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Does Legalizing Recreational Marijuana Cause More Accidents?

We’ve all had that friend that is perpetually high and will claim, even on his deathbed, that weed actually makes him a better driver. After all, doesn’t weed make you slower, maybe even more paranoid, and, thus, more cautious when on the road?

The truth is everyone reacts to being under the influence of marijuana in their own unique way. There’s no way to standardize the effect of weed on a group of people. As much as contemporary cannabis companies want you to remember that “indica” means in da couch with their sophisticated branding, all types of marijuana can affect you profoundly differently than the person next to you. With that said, it makes sense that no matter who you think you are, you’re not yourself when you get high and take the wheel.

As More States Legalize Marijuana, They See More Crashes

The Insurance Institute for Highway Safety (IIHS) is currently trying to figure out what legalized recreational marijuana actually means to road safety. Currently, they see data that tells us what we already should expect. When you’re high, you’re simply not firing on all cylinders.

Overall, states that have legalized marijuana use have seen a 6% increase in crash rates and a 4% increase in fatal crash rates. Insurance companies have also seen a similar increase in non-police-reported collision incidents, which have risen by around 4% in states that have legalized marijuana for recreational use. The stats are pretty cut-and-dry; legalizing weed means more crashes. Yet, is there more to the story?

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What’s to Blame? There Are Several Theories

The IIHS is not quick to blame the drug for the spike in crashes. Instead, they’re still doing research and investigating their findings. After all, statistics don’t also tell the full story. On the contrary, they can often tell whatever story you want them to. Currently, the IIHS offers a few theories as to why crash rates increase when a state legalizes weed:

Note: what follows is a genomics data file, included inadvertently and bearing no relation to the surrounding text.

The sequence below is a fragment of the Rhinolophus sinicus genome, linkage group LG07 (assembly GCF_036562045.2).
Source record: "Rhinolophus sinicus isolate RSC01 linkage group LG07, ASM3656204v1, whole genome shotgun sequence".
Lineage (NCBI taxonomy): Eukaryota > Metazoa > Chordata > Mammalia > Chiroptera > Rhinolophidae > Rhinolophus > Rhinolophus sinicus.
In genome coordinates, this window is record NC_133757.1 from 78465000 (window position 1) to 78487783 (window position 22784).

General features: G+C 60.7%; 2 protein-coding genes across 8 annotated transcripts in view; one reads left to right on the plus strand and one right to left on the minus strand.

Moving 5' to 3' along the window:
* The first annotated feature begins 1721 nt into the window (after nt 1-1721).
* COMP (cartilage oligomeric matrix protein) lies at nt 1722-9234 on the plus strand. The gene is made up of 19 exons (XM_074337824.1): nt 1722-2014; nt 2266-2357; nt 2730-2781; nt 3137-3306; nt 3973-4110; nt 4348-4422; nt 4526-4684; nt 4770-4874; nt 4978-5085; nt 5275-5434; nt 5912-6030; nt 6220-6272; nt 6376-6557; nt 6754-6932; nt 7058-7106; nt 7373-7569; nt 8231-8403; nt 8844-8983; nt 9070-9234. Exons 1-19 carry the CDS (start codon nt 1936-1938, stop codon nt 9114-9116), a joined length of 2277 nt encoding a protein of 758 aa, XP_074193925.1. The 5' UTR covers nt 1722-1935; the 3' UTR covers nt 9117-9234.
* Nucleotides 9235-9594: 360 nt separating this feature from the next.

• Once marijuana is legalized, enthusiasm for the drug soars, meaning that more people are stoned, so more stoned people are on the road. If this is true, the enthusiasm eventually dies down, making roads safer after about a year of the drug being legalized. The IIHS is still unsure of this.
  • Marijuana, much like alcohol, impairs your judgment and makes you a worse driver. Let’s call this the most obvious, but possibly the most deceptively simple theory.
  • The kind of person that smokes while driving is also the type of person that’ll keep a Miller Lite in their cup holder, which means the “run-of-the-mill” alcohol-induced DUI recipient is also self-reporting their marijuana use, which makes it hard to pin the impairment on one, the other, or both drugs.

Don’t Smoke & Drive, It’s That Simple

Whether you think you become a mathematical genius on weed or admit that it makes you super anxious about where to keep your hands when talking to a person at a party, we simply ask that you not drive while impaired in any fashion. An impairment can be anything, even something innocent like sleepiness or distracted driving. The fact is, if something diminishes your ability to pay attention to the road, then put it away while you’re operating a vehicle.

If there’s one thing we’ve learned in this industry, it’s that we all think we’re better drivers than we actually are. Drive humble, drive sober, and stay out of jail. It’s that simple.